Monday, 18 June 2001
I turned in my story this morning. The final length came in at 2960 words. It was one of six stories turned in this morning, so we're splitting them into two groups, with two (including mine) deferred until tomorrow.
I realized while I was writing it that my story played to my strengths. Or, more accurately, it worked around my limitations. I tend to write stories with a very even pacing (lacking an appropriate acceleration as they approach the climax). I also tend to write about characters with a very flat affect, who don't show their feelings (even to the reader) very much. I think my new story works pretty well, partly because a flat affect and even pacing are just what is called for. So, I discovered in the writing that I was telling a story that let me stay within my limitations.
The thing is, Clarion isn't a time to stay within your limitations. It is a time to push beyond them. So, I'm a bit disappointed in myself. But only a bit: I didn't do it on purpose; I was just trying to tell the best story I could. Now that I've thought about it, I'll take more risks with the next one.
And, in fact, I've started my next story. It's a hard sf thing with nanotech and major changes in social circumstances (despite being near-future). It also has a human angle. I'll do my best to make the characters more expressive.
Following in the footsteps of Hilary Moon Murphy, I brought a Ganesh statue with me to Clarion. It's a dancing Ganesh and he dances while I write, placing and removing obstacles for me and my characters. I also brought a Ganesh t-shirt that I've been wearing for the first day of class each week.
I thought about my day job yesterday, for almost the first time since I came here. It's really odd to be away for so long. Not bad, mind you (I'd be glad to take six weeks off two or three times a year). It's just something outside my previous experience.
Have I mentioned how good the stories are? There are a bunch of great writers here. However, one of the things that James Patrick Kelly says he wants to do is push the critiques up a level in toughness. He said we've been here a couple weeks (one-third of the workshop), we've bonded, we've gotten an idea of how one another write. Now we need to quit pussy-footing around and start telling one another when a story is just "enjoyable" or even that we "really liked it." Every story should be evaluated not just in terms of whether we enjoyed it or not, but whether we'd feel like we got our money's worth if we'd read it in a magazine.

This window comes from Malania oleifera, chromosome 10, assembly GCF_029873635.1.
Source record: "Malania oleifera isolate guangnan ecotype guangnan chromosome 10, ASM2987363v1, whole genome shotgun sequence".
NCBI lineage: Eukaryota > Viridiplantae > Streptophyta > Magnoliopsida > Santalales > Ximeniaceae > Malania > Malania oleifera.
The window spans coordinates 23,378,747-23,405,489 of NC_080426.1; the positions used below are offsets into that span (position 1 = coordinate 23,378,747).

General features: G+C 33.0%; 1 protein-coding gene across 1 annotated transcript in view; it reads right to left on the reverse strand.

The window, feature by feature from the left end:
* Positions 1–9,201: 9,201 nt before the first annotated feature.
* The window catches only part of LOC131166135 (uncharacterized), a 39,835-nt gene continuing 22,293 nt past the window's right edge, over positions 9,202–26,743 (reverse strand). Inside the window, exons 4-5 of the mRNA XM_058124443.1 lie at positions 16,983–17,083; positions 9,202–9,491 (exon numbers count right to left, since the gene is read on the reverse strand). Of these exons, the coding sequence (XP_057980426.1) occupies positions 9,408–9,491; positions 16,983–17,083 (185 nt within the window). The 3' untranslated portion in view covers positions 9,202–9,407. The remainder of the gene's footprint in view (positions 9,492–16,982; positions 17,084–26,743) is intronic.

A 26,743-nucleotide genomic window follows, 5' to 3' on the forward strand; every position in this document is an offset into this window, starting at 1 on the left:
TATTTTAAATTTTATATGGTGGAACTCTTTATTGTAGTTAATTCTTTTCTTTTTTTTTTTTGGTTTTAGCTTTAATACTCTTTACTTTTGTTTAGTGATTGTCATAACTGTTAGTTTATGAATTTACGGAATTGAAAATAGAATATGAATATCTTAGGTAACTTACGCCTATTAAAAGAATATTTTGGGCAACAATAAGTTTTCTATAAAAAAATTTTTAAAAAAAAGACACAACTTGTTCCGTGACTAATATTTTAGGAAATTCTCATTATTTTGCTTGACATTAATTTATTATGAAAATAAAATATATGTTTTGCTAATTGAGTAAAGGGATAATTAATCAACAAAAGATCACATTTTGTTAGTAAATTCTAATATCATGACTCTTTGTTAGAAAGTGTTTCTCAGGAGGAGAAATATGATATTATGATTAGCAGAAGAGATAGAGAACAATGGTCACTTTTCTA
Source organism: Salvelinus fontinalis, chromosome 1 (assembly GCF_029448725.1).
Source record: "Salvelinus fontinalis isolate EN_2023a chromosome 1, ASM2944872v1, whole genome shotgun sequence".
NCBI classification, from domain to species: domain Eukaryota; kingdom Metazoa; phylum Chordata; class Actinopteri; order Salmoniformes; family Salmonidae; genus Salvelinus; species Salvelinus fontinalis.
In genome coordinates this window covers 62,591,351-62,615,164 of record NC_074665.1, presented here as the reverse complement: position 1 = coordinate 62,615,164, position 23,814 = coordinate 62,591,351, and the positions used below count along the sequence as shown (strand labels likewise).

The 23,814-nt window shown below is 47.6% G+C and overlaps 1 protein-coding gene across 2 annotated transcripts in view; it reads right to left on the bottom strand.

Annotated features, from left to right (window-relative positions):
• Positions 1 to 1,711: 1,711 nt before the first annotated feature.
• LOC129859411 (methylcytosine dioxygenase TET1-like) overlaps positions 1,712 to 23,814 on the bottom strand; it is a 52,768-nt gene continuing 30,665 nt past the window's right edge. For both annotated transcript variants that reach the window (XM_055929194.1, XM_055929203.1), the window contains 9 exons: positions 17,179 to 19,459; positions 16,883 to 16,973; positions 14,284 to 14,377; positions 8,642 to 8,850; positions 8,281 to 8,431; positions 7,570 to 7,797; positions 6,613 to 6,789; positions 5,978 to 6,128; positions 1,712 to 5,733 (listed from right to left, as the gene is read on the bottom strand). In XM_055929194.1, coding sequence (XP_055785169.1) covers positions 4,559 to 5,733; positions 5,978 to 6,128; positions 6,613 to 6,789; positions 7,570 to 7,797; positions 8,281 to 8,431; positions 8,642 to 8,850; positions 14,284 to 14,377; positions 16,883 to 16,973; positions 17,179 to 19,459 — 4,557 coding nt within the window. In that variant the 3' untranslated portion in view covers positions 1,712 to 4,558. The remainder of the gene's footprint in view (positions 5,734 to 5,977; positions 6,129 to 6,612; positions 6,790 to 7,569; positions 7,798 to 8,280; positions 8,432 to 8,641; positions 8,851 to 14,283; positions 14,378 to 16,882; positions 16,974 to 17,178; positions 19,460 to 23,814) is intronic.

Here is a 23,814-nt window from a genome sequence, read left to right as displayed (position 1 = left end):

One benchmark Jim mentioned was memorability. Most of these stories (he says) will be forgettable. When we run into one another a few years from now (and we will, if we remain involved in the field) we'll go up to one another and one will say, "Do you remember that story I wrote? The one with...." And the other will say, "No, sorry. I don't remember." Those, he says, are the stories that won't sell. But a few will stick with us. We should all be writing those stories.
Jim gave us all the assignment to write something that scares us. Something where we put something deeply personal into the subtext of the story. He said we didn't need to write it for him, or even necessarily while we're here, but that we should write it and come to understand what it is to do that. Because that's what we ought to be doing every time.
We played some rounds of The Thing this evening. We played three games with six or seven players where the scientists only got one test and the scientists lost each round. Then we played three more games with eight players where the scientists got two tests and got the thing in the first round twice and in the second round the other time. So, we're still play testing the rules.